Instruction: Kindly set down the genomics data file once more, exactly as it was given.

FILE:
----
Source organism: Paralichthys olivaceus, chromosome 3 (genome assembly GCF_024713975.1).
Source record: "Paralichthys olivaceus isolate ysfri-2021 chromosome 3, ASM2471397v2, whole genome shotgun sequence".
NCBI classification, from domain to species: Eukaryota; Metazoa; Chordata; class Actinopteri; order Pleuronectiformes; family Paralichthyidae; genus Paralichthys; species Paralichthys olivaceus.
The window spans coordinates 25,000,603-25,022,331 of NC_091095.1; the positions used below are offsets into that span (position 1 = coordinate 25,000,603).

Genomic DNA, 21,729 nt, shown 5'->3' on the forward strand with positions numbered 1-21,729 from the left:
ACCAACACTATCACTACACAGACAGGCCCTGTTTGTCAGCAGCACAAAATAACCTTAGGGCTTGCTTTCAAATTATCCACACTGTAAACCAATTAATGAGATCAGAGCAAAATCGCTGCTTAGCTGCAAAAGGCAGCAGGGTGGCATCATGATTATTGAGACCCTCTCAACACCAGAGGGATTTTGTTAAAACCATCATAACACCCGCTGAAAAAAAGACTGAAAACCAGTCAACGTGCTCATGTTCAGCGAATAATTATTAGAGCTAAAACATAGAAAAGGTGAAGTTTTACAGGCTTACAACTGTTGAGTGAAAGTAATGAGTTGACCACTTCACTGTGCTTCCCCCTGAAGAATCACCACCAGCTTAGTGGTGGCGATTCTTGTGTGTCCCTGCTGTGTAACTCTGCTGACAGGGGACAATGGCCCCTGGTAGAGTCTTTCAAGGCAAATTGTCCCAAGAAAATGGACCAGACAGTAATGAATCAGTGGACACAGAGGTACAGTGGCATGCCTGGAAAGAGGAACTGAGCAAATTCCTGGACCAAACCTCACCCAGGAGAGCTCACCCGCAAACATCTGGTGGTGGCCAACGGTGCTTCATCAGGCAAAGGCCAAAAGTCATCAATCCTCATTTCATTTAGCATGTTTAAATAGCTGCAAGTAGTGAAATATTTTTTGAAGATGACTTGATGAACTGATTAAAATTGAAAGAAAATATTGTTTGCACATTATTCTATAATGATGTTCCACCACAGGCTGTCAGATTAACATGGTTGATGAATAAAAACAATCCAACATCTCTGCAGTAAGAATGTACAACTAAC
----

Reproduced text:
Source organism: Paralichthys olivaceus, chromosome 3 (genome assembly GCF_024713975.1).
Source record: "Paralichthys olivaceus isolate ysfri-2021 chromosome 3, ASM2471397v2, whole genome shotgun sequence".
NCBI classification, from domain to species: Eukaryota; Metazoa; Chordata; class Actinopteri; order Pleuronectiformes; family Paralichthyidae; genus Paralichthys; species Paralichthys olivaceus.
The window spans coordinates 25,000,603-25,022,331 of NC_091095.1; the positions used below are offsets into that span (position 1 = coordinate 25,000,603).

Genomic DNA, 21,729 nt, shown 5'->3' on the forward strand with positions numbered 1-21,729 from the left:
ACCAACACTATCACTACACAGACAGGCCCTGTTTGTCAGCAGCACAAAATAACCTTAGGGCTTGCTTTCAAATTATCCACACTGTAAACCAATTAATGAGATCAGAGCAAAATCGCTGCTTAGCTGCAAAAGGCAGCAGGGTGGCATCATGATTATTGAGACCCTCTCAACACCAGAGGGATTTTGTTAAAACCATCATAACACCCGCTGAAAAAAAGACTGAAAACCAGTCAACGTGCTCATGTTCAGCGAATAATTATTAGAGCTAAAACATAGAAAAGGTGAAGTTTTACAGGCTTACAACTGTTGAGTGAAAGTAATGAGTTGACCACTTCACTGTGCTTCCCCCTGAAGAATCACCACCAGCTTAGTGGTGGCGATTCTTGTGTGTCCCTGCTGTGTAACTCTGCTGACAGGGGACAATGGCCCCTGGTAGAGTCTTTCAAGGCAAATTGTCCCAAGAAAATGGACCAGACAGTAATGAATCAGTGGACACAGAGGTACAGTGGCATGCCTGGAAAGAGGAACTGAGCAAATTCCTGGACCAAACCTCACCCAGGAGAGCTCACCCGCAAACATCTGGTGGTGGCCAACGGTGCTTCATCAGGCAAAGGCCAAAAGTCATCAATCCTCATTTCATTTAGCATGTTTAAATAGCTGCAAGTAGTGAAATATTTTTTGAAGATGACTTGATGAACTGATTAAAATTGAAAGAAAATATTGTTTGCACATTATTCTATAATGATGTTCCACCACAGGCTGTCAGATTAACATGGTTGATGAATAAAAACAATCCAACATCTCTGCAGTAAGAATGTACAACTAAC